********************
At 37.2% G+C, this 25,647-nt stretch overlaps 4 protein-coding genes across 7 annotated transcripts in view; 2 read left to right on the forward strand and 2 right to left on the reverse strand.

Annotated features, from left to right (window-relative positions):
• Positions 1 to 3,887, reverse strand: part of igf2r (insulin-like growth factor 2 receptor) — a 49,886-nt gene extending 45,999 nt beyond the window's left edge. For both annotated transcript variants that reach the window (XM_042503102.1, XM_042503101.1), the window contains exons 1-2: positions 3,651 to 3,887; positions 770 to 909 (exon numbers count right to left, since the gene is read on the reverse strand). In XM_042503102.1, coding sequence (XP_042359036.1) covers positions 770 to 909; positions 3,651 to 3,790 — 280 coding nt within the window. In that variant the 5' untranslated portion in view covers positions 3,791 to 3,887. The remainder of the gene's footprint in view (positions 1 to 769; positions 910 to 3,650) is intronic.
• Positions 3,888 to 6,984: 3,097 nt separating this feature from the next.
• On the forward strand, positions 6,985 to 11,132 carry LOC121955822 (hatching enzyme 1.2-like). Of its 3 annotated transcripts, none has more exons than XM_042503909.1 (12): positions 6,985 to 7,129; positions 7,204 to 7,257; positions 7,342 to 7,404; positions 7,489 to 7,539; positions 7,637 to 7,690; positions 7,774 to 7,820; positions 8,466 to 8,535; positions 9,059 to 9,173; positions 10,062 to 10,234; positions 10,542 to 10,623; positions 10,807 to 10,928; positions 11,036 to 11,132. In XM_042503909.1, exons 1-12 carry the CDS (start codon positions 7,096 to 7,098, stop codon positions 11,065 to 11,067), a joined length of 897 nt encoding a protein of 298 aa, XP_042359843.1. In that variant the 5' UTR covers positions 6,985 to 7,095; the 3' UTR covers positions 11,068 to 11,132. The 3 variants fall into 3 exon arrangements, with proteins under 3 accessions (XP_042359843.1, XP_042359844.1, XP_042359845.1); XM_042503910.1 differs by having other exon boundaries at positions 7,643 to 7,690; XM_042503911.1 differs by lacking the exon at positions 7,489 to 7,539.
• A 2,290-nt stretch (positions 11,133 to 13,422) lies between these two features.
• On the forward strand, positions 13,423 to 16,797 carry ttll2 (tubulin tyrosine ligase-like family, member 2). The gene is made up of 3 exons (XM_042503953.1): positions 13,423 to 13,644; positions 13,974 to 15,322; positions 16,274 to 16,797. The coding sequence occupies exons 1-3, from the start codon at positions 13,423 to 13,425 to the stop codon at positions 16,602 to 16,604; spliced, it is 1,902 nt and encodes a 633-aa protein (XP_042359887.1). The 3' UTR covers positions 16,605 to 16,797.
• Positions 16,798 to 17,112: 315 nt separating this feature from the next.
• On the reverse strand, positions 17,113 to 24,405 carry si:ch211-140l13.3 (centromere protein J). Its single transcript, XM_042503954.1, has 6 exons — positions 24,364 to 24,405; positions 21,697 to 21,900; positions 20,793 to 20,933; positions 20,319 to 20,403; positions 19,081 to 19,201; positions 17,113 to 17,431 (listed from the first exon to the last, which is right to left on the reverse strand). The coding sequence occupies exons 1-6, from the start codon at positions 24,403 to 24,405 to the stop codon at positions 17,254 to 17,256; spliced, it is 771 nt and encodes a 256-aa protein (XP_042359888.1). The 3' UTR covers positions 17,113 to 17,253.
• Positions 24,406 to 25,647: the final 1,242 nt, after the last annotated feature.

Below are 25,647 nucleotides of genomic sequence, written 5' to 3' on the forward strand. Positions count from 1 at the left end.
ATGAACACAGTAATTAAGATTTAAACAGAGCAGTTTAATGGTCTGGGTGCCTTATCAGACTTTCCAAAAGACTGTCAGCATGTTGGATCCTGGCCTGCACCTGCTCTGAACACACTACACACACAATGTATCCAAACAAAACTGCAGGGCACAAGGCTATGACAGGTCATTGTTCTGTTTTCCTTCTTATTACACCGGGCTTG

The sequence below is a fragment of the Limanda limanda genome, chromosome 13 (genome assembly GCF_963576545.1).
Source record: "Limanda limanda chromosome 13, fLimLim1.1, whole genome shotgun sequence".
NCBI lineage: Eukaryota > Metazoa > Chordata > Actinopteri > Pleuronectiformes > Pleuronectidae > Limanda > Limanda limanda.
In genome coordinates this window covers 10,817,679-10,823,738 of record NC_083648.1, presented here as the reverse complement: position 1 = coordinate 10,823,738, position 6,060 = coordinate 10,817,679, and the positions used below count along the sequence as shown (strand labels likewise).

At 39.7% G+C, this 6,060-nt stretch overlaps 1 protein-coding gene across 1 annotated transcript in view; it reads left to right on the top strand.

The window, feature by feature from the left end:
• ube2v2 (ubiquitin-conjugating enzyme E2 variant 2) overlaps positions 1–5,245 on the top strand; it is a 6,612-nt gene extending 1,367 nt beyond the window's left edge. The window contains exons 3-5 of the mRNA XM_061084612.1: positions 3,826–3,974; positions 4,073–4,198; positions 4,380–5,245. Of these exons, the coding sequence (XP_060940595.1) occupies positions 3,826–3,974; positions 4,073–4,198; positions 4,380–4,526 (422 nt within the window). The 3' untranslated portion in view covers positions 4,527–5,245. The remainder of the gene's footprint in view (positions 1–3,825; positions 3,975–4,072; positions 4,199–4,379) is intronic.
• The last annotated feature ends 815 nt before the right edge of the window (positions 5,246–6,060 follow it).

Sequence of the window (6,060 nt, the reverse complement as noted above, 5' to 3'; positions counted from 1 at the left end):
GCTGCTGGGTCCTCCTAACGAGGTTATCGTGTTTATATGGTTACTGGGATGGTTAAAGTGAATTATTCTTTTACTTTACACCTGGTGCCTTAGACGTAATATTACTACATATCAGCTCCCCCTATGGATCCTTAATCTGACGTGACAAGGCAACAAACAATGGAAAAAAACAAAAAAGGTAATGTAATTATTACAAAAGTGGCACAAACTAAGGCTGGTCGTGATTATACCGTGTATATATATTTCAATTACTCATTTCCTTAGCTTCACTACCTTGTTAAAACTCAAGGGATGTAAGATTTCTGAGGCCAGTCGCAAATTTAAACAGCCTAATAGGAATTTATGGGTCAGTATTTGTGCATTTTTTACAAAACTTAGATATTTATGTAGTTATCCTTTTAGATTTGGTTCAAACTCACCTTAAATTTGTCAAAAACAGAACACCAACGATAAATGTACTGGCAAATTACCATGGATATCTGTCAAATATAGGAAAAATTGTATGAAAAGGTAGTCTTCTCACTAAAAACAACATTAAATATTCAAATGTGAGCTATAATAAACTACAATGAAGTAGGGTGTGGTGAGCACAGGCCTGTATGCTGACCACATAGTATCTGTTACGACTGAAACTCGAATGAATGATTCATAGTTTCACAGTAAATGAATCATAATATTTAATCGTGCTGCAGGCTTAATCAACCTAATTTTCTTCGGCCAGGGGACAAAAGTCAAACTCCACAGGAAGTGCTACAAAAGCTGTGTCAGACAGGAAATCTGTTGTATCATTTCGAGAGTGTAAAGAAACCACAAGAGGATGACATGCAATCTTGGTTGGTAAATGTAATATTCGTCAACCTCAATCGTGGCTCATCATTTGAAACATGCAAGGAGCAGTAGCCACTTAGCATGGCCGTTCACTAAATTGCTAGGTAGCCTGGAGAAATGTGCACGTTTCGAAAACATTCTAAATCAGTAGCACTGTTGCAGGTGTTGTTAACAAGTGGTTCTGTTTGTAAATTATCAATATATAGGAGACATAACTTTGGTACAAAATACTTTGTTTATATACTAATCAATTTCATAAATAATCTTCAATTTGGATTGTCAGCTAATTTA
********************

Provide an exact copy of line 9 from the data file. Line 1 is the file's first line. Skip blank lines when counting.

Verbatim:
• On the reverse strand, positions 17,113 to 24,405 carry si:ch211-140l13.3 (centromere protein J). Its single transcript, XM_042503954.1, has 6 exons — positions 24,364 to 24,405; positions 21,697 to 21,900; positions 20,793 to 20,933; positions 20,319 to 20,403; positions 19,081 to 19,201; positions 17,113 to 17,431 (listed from the first exon to the last, which is right to left on the reverse strand). The coding sequence occupies exons 1-6, from the start codon at positions 24,403 to 24,405 to the stop codon at positions 17,254 to 17,256; spliced, it is 771 nt and encodes a 256-aa protein (XP_042359888.1). The 3' UTR covers positions 17,113 to 17,253.